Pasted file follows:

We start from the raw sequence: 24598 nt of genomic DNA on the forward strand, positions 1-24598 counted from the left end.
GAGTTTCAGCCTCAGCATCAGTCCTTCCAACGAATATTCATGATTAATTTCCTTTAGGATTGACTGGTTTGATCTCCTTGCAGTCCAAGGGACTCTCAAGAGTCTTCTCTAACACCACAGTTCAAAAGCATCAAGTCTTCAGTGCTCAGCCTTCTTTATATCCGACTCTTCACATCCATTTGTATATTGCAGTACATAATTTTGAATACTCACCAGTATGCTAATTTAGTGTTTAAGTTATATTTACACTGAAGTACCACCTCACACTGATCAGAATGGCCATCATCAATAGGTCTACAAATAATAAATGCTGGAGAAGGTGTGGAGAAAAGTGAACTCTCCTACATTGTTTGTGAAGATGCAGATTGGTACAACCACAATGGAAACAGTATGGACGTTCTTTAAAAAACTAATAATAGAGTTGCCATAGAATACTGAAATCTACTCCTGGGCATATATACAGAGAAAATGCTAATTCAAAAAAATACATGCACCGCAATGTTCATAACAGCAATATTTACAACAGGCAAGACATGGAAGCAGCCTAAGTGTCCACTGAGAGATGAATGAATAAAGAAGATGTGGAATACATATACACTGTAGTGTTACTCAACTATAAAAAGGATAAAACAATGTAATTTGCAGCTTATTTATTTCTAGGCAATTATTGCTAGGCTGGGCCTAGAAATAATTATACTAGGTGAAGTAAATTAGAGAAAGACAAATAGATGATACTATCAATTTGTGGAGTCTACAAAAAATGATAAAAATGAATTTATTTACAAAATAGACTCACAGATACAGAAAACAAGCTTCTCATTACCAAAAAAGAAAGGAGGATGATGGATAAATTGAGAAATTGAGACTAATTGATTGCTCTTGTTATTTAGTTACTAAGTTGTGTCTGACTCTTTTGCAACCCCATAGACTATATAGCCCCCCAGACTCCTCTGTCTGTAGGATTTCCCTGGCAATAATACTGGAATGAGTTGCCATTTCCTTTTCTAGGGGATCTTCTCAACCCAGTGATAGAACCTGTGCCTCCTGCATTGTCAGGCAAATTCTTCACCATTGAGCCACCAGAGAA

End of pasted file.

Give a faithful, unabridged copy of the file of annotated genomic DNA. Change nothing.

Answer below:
We start from the raw sequence: 24598 nt of genomic DNA on the forward strand, positions 1-24598 counted from the left end.
GAGTTTCAGCCTCAGCATCAGTCCTTCCAACGAATATTCATGATTAATTTCCTTTAGGATTGACTGGTTTGATCTCCTTGCAGTCCAAGGGACTCTCAAGAGTCTTCTCTAACACCACAGTTCAAAAGCATCAAGTCTTCAGTGCTCAGCCTTCTTTATATCCGACTCTTCACATCCATTTGTATATTGCAGTACATAATTTTGAATACTCACCAGTATGCTAATTTAGTGTTTAAGTTATATTTACACTGAAGTACCACCTCACACTGATCAGAATGGCCATCATCAATAGGTCTACAAATAATAAATGCTGGAGAAGGTGTGGAGAAAAGTGAACTCTCCTACATTGTTTGTGAAGATGCAGATTGGTACAACCACAATGGAAACAGTATGGACGTTCTTTAAAAAACTAATAATAGAGTTGCCATAGAATACTGAAATCTACTCCTGGGCATATATACAGAGAAAATGCTAATTCAAAAAAATACATGCACCGCAATGTTCATAACAGCAATATTTACAACAGGCAAGACATGGAAGCAGCCTAAGTGTCCACTGAGAGATGAATGAATAAAGAAGATGTGGAATACATATACACTGTAGTGTTACTCAACTATAAAAAGGATAAAACAATGTAATTTGCAGCTTATTTATTTCTAGGCAATTATTGCTAGGCTGGGCCTAGAAATAATTATACTAGGTGAAGTAAATTAGAGAAAGACAAATAGATGATACTATCAATTTGTGGAGTCTACAAAAAATGATAAAAATGAATTTATTTACAAAATAGACTCACAGATACAGAAAACAAGCTTCTCATTACCAAAAAAGAAAGGAGGATGATGGATAAATTGAGAAATTGAGACTAATTGATTGCTCTTGTTATTTAGTTACTAAGTTGTGTCTGACTCTTTTGCAACCCCATAGACTATATAGCCCCCCAGACTCCTCTGTCTGTAGGATTTCCCTGGCAATAATACTGGAATGAGTTGCCATTTCCTTTTCTAGGGGATCTTCTCAACCCAGTGATAGAACCTGTGCCTCCTGCATTGTCAGGCAAATTCTTCACCATTGAGCCACCAGAGAA